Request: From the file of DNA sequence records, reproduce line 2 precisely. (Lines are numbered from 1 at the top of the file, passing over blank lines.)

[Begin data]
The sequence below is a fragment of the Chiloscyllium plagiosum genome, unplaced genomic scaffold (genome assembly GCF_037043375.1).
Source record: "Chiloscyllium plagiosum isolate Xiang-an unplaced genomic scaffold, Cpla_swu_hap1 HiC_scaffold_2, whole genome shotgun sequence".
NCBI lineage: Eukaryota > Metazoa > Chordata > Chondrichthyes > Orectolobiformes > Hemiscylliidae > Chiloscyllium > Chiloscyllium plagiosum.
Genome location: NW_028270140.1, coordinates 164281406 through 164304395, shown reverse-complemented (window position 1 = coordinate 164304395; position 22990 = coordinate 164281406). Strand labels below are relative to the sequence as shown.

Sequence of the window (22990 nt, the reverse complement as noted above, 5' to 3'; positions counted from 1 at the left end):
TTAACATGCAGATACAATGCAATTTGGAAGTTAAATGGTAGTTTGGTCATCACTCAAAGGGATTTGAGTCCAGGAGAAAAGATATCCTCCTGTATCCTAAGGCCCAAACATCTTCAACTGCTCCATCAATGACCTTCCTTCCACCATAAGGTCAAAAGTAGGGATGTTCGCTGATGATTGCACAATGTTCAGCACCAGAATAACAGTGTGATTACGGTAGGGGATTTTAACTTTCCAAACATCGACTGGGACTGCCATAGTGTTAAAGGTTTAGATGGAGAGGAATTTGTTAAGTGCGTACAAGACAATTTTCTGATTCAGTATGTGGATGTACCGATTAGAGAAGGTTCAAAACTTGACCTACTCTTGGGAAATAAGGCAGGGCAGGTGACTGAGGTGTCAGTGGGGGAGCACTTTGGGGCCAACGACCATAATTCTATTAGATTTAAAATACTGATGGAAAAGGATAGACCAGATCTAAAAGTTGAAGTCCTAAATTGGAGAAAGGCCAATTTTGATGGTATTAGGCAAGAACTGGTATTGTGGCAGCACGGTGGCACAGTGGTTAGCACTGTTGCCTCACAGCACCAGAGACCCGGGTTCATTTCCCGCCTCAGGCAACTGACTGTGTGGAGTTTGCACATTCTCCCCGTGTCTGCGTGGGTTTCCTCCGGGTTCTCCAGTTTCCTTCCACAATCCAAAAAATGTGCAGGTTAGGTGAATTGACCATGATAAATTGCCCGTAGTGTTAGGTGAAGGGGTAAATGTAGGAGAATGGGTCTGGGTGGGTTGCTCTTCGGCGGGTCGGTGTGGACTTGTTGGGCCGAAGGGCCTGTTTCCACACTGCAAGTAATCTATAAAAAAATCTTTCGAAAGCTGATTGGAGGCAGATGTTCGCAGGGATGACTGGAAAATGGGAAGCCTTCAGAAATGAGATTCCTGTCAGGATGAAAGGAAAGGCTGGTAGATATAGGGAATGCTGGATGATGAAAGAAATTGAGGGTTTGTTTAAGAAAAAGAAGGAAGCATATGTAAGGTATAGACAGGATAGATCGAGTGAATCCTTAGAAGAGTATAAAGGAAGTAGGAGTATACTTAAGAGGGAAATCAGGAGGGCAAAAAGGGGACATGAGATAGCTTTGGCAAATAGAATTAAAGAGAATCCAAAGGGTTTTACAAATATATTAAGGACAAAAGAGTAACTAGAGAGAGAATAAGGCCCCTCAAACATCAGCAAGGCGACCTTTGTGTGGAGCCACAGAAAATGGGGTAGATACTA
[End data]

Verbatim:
Source record: "Chiloscyllium plagiosum isolate Xiang-an unplaced genomic scaffold, Cpla_swu_hap1 HiC_scaffold_2, whole genome shotgun sequence".